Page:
I really believe in hands-on learning. That’s how I learn best and I know that with COVID that became very difficult for our students to learn by hand because of protocols of having to wipe things down and stuff like that. We still made it happen. They have built parade floats for students to take home out of cardboard. I really love getting the kids and just teaching them life skills throughout the year. Our school uses hot glue guns and canary knives, which are cardboard cutting knives. We use hammers and screwdrivers. Those are life skills—You need to know how to use those things, how to problem solve and think through “How does that go together? How do you make a parade float roll and not be bumpy all the time?”
One project that I really loved was our students getting to build our school garden. We got grants from (another university) and Whole Foods Corporation. They provided raised beds along with Lowe’s and Home Depot. I let our students build them. For some of them, it was one of the first times they had ever physically put something together. Getting them to see “you have all these materials, it looks like nothing” and then putting it together to make essentially a giant rectangle—they loved it. I tell my own teachers, “I encourage teachers to utilize hands-on learning as it provides an opportunity for the student to be fully engaged in a lesson. Being able to intertwine those life lessons into any kind of project that we’re doing and relating it to a career field too is really important for me because I remember at Anderson whenever I was there, STEM was kind of new to the state. It’s still kind of new to our district.
Did part of your inspiration for STEM come from Anderson University?
Dr. Meg Walworth (AU professor) recognized that my passion was science and engineering, so she talked to me… “One day you can be a STEM teacher, you don’t just have to teach science, if this is something you want to pursue.” So I’m really grateful for her, because I am a STEM teacher and I love getting to do this every day.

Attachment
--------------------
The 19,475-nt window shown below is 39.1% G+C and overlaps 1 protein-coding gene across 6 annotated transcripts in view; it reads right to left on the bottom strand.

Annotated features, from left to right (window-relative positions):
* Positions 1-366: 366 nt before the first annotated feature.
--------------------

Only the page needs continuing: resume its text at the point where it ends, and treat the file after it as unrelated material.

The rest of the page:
Tell me about times when you see a student just light up when you’re teaching them a concept.
Every year that I teach on the solar system, we’ve been blessed with telescopes from Roper Mountain Science Center and there is a website called Storytime from Space. It’s a free website and it’s astronauts reading story books from the International Space Station. I try to incorporate literacy as much as possible with our kids along with everything else I’m doing.
I’ll never forget one girl. She saw that it was a female astronaut reading the book, and after we had finished reading the book we were talking about it. She said, “that’s a girl astronaut!” I said “yeah, there are plenty of women astronauts and scientists that work for NASA and do all of these different things that make that possible.” And you just saw this look of “Gosh! I can do that!” And I showed her NASA’s website. I just pulled up women who work there. There were all types of scientists. With that specific girl, seeing her realize “I can be an astronaut” or “I can be a scientist for NASA one day.” That completely motivated her to work harder in STEM. She really loves to code with our robots and so she’s decided that she wants to be a coder for NASA and she’s going into the third grade. That’s an amazing thing to already have in your brain in third grade.
What are some other STEM activities you do with your students?
We have Dash robots and Ozobots and coding is one of the first things I do with our students. I use it as a way to incorporate following directions in the lab. Because of coding, one wrong turn and it’s not going to end up the right way. With coding you have to be precise and you have to listen, otherwise that robot’s not going to work. We have different robots for different ability levels. Our students really enjoy that; that helps with problem solving. During that first two weeks, my room has fold out tables. The first week of school, I will fold up those tables and I have the entire floorspace of my class. And I make the entire room into a giant robot arena, and that way the kids can’t get in the arena, so you have to problem solve on the sideline of how to get through this obstacle course that I’ve made. It’s a lot of fun.